The fate of some of the showpiece projects, put out for bidding in the last two years after being in planning for almost three decades, is still hanging. This include the Rs 9,630-crore, 22- km Mumbai Trans Harbour Link (MTHL), first envisaged in the 1970s. The other big project is the Rs 20,000-crore elevated railway corridor, proposed to run along the same alignment as the current western railway network, connecting the 80-km distance between Churchgate and Virar.
Beginning from Mumbai Metro to Indias first monorail project and even key flyovers-- Eastern Freeway (which has partially opened), Sahar Elevated Road and Santacruz Chembur Link Road (SCLR)--are all running way behind schedule, and with huge cost overruns.
In contrast, the key infrastructure projects in other cities have seen a better success rate. Lack of space, higher population density and challenging climate with four months of rain leave very little scope for any fast development of infrastructure in Mumbai, unlike Hyderabad or Bangalore. No other city in India has the kind of slum population that Mumbai has, so shifting of affected families from proposed project sites also adds to the challenges for authorities and developers undertaking infrastrcuture projects in Mumbai, says Ajay Saxena, PPP expert (Maharashtra), Asian Development Bank.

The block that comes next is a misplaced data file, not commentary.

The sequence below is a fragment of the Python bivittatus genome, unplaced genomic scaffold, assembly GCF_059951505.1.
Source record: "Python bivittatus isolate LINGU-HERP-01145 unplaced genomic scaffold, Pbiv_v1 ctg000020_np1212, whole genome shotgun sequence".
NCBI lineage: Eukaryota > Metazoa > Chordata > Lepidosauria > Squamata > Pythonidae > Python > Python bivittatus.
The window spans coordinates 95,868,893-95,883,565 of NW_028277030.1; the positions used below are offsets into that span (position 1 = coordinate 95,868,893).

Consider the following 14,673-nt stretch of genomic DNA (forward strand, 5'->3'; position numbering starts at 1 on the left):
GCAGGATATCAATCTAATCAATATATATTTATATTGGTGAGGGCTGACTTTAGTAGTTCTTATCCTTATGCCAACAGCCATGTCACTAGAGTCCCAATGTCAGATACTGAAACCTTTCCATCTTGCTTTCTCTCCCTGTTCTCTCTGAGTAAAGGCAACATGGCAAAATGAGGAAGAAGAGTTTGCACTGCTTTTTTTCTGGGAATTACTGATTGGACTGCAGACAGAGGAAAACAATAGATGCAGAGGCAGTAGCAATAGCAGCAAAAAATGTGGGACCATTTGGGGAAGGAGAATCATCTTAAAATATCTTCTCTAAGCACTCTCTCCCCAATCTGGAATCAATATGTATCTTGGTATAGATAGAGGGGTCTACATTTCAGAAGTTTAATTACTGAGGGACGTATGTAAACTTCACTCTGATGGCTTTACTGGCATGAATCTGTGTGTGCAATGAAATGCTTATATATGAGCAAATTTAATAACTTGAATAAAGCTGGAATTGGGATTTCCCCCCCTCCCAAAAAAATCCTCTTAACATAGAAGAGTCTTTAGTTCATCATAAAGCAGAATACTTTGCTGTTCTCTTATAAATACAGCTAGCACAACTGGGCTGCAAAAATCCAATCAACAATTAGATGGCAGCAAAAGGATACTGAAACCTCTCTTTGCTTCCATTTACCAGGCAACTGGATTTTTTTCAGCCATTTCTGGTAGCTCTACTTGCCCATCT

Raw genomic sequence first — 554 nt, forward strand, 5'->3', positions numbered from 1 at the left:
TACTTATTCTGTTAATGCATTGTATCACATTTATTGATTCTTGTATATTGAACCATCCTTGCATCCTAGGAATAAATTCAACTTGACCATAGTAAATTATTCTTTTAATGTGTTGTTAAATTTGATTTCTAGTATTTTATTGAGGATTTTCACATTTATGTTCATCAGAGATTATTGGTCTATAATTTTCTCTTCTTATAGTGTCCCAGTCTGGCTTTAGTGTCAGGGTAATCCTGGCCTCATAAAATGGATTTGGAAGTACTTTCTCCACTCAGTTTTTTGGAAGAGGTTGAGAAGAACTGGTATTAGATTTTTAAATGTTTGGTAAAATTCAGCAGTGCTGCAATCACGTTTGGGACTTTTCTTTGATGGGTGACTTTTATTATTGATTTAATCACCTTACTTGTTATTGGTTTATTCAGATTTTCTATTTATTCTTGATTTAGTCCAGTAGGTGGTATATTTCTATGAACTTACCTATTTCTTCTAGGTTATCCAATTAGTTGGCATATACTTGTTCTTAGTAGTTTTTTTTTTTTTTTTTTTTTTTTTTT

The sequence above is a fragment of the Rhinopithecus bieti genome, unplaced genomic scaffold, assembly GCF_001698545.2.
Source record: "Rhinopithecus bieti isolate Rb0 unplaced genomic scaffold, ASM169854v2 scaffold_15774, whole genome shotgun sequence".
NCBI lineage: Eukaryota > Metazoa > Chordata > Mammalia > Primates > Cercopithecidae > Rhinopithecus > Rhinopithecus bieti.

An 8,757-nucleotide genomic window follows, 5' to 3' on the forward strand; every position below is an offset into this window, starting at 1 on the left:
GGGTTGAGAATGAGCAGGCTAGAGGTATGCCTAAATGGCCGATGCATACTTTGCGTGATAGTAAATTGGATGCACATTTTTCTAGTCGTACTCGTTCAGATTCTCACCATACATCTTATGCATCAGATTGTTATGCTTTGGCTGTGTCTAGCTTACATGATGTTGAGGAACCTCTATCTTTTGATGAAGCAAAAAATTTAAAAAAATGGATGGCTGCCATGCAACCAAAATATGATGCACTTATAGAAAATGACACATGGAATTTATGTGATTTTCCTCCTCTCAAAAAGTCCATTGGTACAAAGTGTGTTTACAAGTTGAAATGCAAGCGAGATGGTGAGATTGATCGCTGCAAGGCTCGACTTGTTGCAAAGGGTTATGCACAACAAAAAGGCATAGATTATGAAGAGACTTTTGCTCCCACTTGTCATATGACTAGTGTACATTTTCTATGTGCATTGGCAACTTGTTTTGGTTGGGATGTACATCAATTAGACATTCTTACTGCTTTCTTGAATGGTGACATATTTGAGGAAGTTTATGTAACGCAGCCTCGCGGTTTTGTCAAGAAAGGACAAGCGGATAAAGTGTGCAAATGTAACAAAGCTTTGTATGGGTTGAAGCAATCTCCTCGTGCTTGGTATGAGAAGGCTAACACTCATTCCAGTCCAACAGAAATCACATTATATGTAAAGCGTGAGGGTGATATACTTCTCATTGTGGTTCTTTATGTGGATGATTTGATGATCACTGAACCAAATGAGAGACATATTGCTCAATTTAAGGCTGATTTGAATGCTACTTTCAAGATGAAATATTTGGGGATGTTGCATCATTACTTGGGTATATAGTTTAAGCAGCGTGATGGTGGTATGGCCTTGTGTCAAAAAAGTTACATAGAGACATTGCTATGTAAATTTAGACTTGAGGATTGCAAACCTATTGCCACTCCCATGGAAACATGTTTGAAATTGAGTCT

For example, Hyderabads 11.6-km PV Narasimha Rao (PVNR) Elevated Expressway was opened in 2009, only a year late. The project connecting Mehdipatnam, in the heart of Hyderabad, to the new Rajiv Gandhi International Airport at Shamshabad on the outskirts, is however facing some issues now in the completion of entry and exit ramps to the road--of the six planned, four ramps have been completed so far.
The first eight kilometres of the 72 km-long Hyderabad Metro project is to start operations in March 2015. Among the worlds largest PPP projects in the metro sector, this project saw its cost estimates go up from Rs 12,132 crore in 2008 to Rs 16,375 crore by 2011, but is not facing any delays related to clearance or approvals.
However, the same cannot be said for the Bangalores metro rail project, also referred to as Namma Metro, which has been mired in delays. The civil construction on Phase I started in April 2007, and after missing four to five deadlines, the first line of 6.5 km finally started operations in December 2011. The second line of 10.5 km is also about 10 months delayed and is now expected to open for traffic by end-2013.
On the other hand, the Maharashtra government is still undecided on the contract model for the MTHL, as the project did not get a single bid in the tender earlier this monththe third attempt in seven years. Meanwhile, for the elevated railway corridor, with the state support agreement (SSA) not in place and lack of clarity over land required, as well as bidders concerns over viability, the railway ministry had to float a fresh request for qualification this month . A senior state official told FE that there is still no consensus on the SSA, as the Centre has not yet specified the land requirement for the project.